• Necessary connection- A logical relation between two sequential ideas or propositions "p" and "q," such that one cannot assert "p" and deny "q" without self-contradiction. Also called a relationship of "strict entailment."


  • Nominalism- The theory of meaning and language according to which the classes of objects named by abstract nouns and adjectives are determined conventionally or even arbitrarily rather than being determined by real essences in nature.


  • Nonconsequentialism- Ethical theories are nonconsequentialist if they claim that the moral value of an act is not primarily determined by the results of that act but resides in the act itself, or in the motivation or intention behind the act.


  • Normative- Having to do with attempts to establish norms or standards or with prescribing rules.


  • Noumenal world- In Kantian metaphysics, designates the ultimate reality that exists behind the world as it appears to us through the gridwork of time, space, and causality. We humans are constitutionally ignorant of the structure and content of the noumenal world.


  • Ontology- Theory of being. As an adjective- ontological- having to do with the status or the category of being: for example, what is the ontological status of reflections in a mirror and of rainbows? Are they real, or are they mere appearances?


  • Open concept- A concept or idea that cannot be exhaustively defined, even through it can be generally understood; a concept whose necessary conditions cannot be stated (e.g., game, love, art).


  • Oxymoron- A figure of speech containing components that are in direct conflict with each other, such as "hot ice," or the "sweet sorrow" of Romeo and Juliet.


  • Peloponnesian War- A devastating, prolonged war fought from 431 to 404 B.C.E. among the city-states of ancient Greece, mainly between Athens and its allies and Sparta and its allies, terminating in victory for the Spartans.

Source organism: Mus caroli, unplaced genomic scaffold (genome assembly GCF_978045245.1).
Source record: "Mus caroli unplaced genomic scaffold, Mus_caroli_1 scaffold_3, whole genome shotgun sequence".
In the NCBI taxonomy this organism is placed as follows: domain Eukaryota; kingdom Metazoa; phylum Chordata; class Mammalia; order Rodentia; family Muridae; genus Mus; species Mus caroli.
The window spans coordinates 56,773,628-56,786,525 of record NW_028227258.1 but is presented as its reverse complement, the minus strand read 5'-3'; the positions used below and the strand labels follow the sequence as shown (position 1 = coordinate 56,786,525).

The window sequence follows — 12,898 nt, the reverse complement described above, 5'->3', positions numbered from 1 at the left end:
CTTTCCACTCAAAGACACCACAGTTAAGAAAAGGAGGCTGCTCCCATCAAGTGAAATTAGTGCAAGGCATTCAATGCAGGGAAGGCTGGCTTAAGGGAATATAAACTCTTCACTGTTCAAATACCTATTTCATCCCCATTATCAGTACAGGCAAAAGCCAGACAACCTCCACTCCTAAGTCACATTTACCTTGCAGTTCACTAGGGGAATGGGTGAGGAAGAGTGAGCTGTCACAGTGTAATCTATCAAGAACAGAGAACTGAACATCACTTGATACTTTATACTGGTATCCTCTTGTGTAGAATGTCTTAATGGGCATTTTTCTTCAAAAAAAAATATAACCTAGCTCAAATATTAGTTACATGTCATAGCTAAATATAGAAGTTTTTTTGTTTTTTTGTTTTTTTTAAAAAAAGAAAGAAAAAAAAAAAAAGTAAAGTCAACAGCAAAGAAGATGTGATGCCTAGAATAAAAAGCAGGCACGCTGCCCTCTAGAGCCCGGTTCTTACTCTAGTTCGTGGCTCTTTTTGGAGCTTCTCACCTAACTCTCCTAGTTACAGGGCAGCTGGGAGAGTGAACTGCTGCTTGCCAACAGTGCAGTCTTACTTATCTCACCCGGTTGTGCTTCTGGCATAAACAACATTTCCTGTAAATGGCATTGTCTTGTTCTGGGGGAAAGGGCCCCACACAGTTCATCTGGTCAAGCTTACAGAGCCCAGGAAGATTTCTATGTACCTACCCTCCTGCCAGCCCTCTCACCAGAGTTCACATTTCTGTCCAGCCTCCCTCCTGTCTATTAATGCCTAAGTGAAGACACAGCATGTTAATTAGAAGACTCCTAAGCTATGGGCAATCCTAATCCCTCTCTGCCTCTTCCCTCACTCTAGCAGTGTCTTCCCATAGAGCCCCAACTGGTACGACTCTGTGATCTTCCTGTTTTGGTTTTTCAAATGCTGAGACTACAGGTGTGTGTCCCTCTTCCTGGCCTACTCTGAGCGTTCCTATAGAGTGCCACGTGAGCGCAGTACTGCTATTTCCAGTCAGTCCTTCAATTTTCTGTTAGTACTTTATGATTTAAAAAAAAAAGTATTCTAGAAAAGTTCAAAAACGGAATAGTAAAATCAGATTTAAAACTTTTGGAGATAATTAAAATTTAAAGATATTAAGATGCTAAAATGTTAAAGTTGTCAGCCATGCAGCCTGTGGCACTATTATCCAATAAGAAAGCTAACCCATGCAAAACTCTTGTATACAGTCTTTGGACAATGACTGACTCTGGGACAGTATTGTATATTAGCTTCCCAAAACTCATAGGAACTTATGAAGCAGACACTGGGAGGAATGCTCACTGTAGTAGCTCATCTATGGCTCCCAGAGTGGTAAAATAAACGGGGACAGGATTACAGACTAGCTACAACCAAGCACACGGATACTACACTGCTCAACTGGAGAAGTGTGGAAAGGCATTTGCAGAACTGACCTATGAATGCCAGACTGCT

• Phenomenal world- In Kantian philosophy, the world as it appears to us through the gridwork of time, space, and causality- an objective world, but not equivalent to the noumenal world, which is ultimate reality.


  • Phenotype- In biology, the physical organism that is the result of its genetic inheritance (called a genotype) interacting with the physical environment that the organism find itself occupying.

  • Philosophy of science- That branch of philosophy that studies the key concepts of scientific discourse, as well as its methods, models, and practices, querying their meanings, implications, and the logical relations among them.

  • Pluralism- The ontological view that reality is composed of a multiplicity of things or different kinds of things and that this multiplicity cannot be reduced to one category (monism) or two categories (dualism).

  • Political philosophy- That branch of philosophy concerning itself with the legitimacy of government and the organization of humans governed by law. Political philosophy overlaps social philosophy, which is usually seen as concerning itself with theories of justice.

  • Polytheism- The belief in many gods, contrasted with monotheism (one god) and with atheism (no gods).

  • Postmodernism- As used here, a term designating a contemporary posture of skepticism concerning the values of traditional philosophies and institutions, fascination with popular culture and the domination of technology over human endeavors, and dwelling on semiotic strategies that prioritize signs and images over substance and truth, reproduction over originality, and representation over reality.

  • Pragmatism- An American philosophy flourishing at the beginning of the twentieth century, claiming that the meaning of an idea or proposition can be established by determining what practical difference would be produced by believing the idea or proposition to be true and that the truth of the idea or proposition can be established by determining that belief in the idea of the proposition "works"- that it places the person who believes the idea or proposition in a more satisfactory relationship with the rest of her beliefs and experiences.

  • Pre-Socratic philosophers- The philosophers of early Greece who flourished before Socrates (469-399 B.C.E) and who meditated on the ultimate nature of being, unlike Socrates who was more concerned with the world of human activity.